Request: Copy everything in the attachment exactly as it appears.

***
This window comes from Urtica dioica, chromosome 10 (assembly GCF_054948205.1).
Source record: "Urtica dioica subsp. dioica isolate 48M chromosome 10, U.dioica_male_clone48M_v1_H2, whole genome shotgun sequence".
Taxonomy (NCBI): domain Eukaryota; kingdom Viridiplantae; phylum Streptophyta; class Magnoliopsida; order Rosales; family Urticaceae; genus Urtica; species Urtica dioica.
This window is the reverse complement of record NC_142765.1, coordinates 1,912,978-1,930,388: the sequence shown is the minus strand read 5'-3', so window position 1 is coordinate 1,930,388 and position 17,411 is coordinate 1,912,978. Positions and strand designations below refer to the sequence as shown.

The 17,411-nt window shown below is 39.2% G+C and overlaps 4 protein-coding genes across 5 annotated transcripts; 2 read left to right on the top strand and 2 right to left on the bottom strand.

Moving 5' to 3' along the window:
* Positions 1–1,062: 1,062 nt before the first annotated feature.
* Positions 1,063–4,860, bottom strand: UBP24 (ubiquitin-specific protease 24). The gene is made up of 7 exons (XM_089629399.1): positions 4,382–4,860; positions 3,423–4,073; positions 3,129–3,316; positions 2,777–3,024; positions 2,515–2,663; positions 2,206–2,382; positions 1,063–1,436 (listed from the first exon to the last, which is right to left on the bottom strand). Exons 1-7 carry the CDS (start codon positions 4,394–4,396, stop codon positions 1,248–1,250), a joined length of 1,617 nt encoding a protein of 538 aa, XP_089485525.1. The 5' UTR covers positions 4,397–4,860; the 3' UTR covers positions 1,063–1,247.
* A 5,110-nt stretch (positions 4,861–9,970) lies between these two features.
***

This window comes from Urtica dioica, chromosome 10 (assembly GCF_054948205.1).
Source record: "Urtica dioica subsp. dioica isolate 48M chromosome 10, U.dioica_male_clone48M_v1_H2, whole genome shotgun sequence".
Taxonomy (NCBI): domain Eukaryota; kingdom Viridiplantae; phylum Streptophyta; class Magnoliopsida; order Rosales; family Urticaceae; genus Urtica; species Urtica dioica.
This window is the reverse complement of record NC_142765.1, coordinates 1,912,978-1,930,388: the sequence shown is the minus strand read 5'-3', so window position 1 is coordinate 1,930,388 and position 17,411 is coordinate 1,912,978. Positions and strand designations below refer to the sequence as shown.

The 17,411-nt window shown below is 39.2% G+C and overlaps 4 protein-coding genes across 5 annotated transcripts; 2 read left to right on the top strand and 2 right to left on the bottom strand.

Moving 5' to 3' along the window:
* Positions 1–1,062: 1,062 nt before the first annotated feature.
* Positions 1,063–4,860, bottom strand: UBP24 (ubiquitin-specific protease 24). The gene is made up of 7 exons (XM_089629399.1): positions 4,382–4,860; positions 3,423–4,073; positions 3,129–3,316; positions 2,777–3,024; positions 2,515–2,663; positions 2,206–2,382; positions 1,063–1,436 (listed from the first exon to the last, which is right to left on the bottom strand). Exons 1-7 carry the CDS (start codon positions 4,394–4,396, stop codon positions 1,248–1,250), a joined length of 1,617 nt encoding a protein of 538 aa, XP_089485525.1. The 5' UTR covers positions 4,397–4,860; the 3' UTR covers positions 1,063–1,247.
* A 5,110-nt stretch (positions 4,861–9,970) lies between these two features.